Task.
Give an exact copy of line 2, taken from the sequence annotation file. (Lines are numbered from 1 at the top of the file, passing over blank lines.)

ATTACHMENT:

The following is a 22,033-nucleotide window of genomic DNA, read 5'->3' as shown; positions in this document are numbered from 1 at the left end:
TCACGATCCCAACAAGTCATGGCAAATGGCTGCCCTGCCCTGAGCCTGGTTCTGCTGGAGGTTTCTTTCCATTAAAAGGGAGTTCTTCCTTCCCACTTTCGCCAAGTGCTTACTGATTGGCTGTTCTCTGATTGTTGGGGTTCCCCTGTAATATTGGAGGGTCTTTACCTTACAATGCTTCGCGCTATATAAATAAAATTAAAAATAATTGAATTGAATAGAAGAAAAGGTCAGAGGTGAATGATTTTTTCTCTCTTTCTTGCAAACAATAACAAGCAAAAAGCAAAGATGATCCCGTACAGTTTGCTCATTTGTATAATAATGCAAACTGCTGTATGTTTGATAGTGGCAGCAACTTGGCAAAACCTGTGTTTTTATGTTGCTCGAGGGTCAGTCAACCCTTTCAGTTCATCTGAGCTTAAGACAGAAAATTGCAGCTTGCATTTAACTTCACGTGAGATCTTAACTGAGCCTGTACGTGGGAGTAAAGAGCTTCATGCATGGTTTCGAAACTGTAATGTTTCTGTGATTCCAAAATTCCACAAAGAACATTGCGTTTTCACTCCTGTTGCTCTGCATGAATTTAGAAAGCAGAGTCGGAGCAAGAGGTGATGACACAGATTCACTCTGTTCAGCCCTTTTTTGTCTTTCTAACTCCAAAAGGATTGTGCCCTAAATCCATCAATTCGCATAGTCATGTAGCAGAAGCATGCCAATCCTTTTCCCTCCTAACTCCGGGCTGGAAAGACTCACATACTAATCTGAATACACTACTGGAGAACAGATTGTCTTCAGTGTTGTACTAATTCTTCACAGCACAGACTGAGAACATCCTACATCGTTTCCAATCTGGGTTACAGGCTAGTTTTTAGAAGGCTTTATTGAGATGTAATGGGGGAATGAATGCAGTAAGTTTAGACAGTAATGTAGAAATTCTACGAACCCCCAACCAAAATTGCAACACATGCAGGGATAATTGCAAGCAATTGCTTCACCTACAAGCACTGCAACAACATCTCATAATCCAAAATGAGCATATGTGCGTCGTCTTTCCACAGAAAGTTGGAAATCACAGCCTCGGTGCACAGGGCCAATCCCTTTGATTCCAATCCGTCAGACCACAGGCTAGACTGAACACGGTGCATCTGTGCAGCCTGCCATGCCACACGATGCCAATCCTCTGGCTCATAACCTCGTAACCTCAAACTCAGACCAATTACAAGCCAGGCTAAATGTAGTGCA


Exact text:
TCACGATCCCAACAAGTCATGGCAAATGGCTGCCCTGCCCTGAGCCTGGTTCTGCTGGAGGTTTCTTTCCATTAAAAGGGAGTTCTTCCTTCCCACTTTCGCCAAGTGCTTACTGATTGGCTGTTCTCTGATTGTTGGGGTTCCCCTGTAATATTGGAGGGTCTTTACCTTACAATGCTTCGCGCTATATAAATAAAATTAAAAATAATTGAATTGAATAGAAGAAAAGGTCAGAGGTGAATGATTTTTTCTCTCTTTCTTGCAAACAATAACAAGCAAAAAGCAAAGATGATCCCGTACAGTTTGCTCATTTGTATAATAATGCAAACTGCTGTATGTTTGATAGTGGCAGCAACTTGGCAAAACCTGTGTTTTTATGTTGCTCGAGGGTCAGTCAACCCTTTCAGTTCATCTGAGCTTAAGACAGAAAATTGCAGCTTGCATTTAACTTCACGTGAGATCTTAACTGAGCCTGTACGTGGGAGTAAAGAGCTTCATGCATGGTTTCGAAACTGTAATGTTTCTGTGATTCCAAAATTCCACAAAGAACATTGCGTTTTCACTCCTGTTGCTCTGCATGAATTTAGAAAGCAGAGTCGGAGCAAGAGGTGATGACACAGATTCACTCTGTTCAGCCCTTTTTTGTCTTTCTAACTCCAAAAGGATTGTGCCCTAAATCCATCAATTCGCATAGTCATGTAGCAGAAGCATGCCAATCCTTTTCCCTCCTAACTCCGGGCTGGAAAGACTCACATACTAATCTGAATACACTACTGGAGAACAGATTGTCTTCAGTGTTGTACTAATTCTTCACAGCACAGACTGAGAACATCCTACATCGTTTCCAATCTGGGTTACAGGCTAGTTTTTAGAAGGCTTTATTGAGATGTAATGGGGGAATGAATGCAGTAAGTTTAGACAGTAATGTAGAAATTCTACGAACCCCCAACCAAAATTGCAACACATGCAGGGATAATTGCAAGCAATTGCTTCACCTACAAGCACTGCAACAACATCTCATAATCCAAAATGAGCATATGTGCGTCGTCTTTCCACAGAAAGTTGGAAATCACAGCCTCGGTGCACAGGGCCAATCCCTTTGATTCCAATCCGTCAGACCACAGGCTAGACTGAACACGGTGCATCTGTGCAGCCTGCCATGCCACACGATGCCAATCCTCTGGCTCATAACCTCGTAACCTCAAACTCAGACCAATTACAAGCCAGGCTAAATGTAGTGCA